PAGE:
Like something out of a Jurassic Park movie, new studies have revealed that all snakes are the descendants of the few survivors that were left on earth after the asteroid that resulted in the extinction of dinosaurs.
Researchers based out of the University of Bath published a study in Nature Communications outlining the fact that snakes, including about 4,000 living species, began diversifying around the time that an impact, widely thought to be an asteroid, wiped out dinosaurs towards the end of the Cretaceous period.
“The Cretaceous period took place from about 145 to 66 million years ago, most well known for being the time period when dinosaurs roamed the earth, before the extinction event,” explains second-year environmental science student Suraqa Malik.
The arrival of this conclusion came after researchers analyzed fossils and assessed the discrepancies between modern snakes to recreate the process of snake evolution. Doing this allowed the researchers to determine at what point in time snakes began evolving into their more modern form.
The results showed that all forms of living snakes evolved from the species spared by the asteroid 66 million years ago.
“Our research suggests that extinction acted as a form of ‘creative destruction’ — by wiping out old species, it allowed survivors to exploit the gaps in the ecosystem, experimenting with new lifestyles and habitats,” said Dr Nick Longrich, from the Milner Centre for Evolution at the University of Bath to ScienceDaily.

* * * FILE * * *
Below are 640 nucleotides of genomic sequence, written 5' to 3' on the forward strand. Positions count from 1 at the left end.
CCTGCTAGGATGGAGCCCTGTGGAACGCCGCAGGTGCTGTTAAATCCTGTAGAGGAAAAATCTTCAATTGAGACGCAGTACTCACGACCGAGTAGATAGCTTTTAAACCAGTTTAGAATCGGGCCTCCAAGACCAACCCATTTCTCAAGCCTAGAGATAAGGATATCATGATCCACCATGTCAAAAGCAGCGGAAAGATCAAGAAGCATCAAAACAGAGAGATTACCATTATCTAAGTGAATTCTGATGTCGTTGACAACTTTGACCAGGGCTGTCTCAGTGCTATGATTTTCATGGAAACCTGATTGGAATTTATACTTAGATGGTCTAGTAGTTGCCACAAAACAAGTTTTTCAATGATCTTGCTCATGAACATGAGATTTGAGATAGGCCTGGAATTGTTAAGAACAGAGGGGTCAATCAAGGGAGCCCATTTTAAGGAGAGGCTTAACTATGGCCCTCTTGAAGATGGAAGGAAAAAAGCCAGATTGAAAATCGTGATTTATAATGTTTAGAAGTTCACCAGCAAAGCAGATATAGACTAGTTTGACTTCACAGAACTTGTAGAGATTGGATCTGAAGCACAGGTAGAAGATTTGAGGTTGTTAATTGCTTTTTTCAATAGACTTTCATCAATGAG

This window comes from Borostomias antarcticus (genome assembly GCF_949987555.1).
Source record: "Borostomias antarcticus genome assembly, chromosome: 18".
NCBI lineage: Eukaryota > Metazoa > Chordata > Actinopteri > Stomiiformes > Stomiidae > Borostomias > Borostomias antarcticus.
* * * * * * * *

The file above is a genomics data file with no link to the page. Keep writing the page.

Researchers explain that snakes’ capacity to inhabit spaces underground and go long stretches of time without food was key to their survival. When their fellow Cretaceous cohabitants went extinct, it also gave way for snakes to occupy new niches and take advantage of their environments in ways they were previously unable to.
Many of the snake species that we know today, including vipers, cobras, pythons, boas, constrictors, and tree snakes emerged only after the extinction of dinosaurs.
Additionally, evidence was found for another major diversification among the species when polar ice caps formed at the start of the Ice Ages, seeing the planet shift from a warm greenhouse climate to the other end of the spectrum, with ice cold temperatures.
“The destruction of biodiversity makes room for new things to emerge and colonize new land masses. Ultimately life becomes even more diverse than before,” Longrich continued.
Findings also revealed a change in snake vertebrae, which allowed some species to grow up to 10 metres long. Changes in geographic location were also found, as the study suggests that the ancestor of living snakes likely resides somewhere in the Southern Hemisphere with snakes appearing to have Asia after the extinction first.
“I find it very interesting that snakes have been able to survive so long in all kinds of harsh conditions, similar to sharks. I’ve read that they can also be very dangerous predators, with around 600 species being venomous,” says second-year computer science student Ajay Singh.
Presently, snakes can be found all across the globe in a wide variety of ecosystems. At least one species of snake exists on every continent except Antarctica.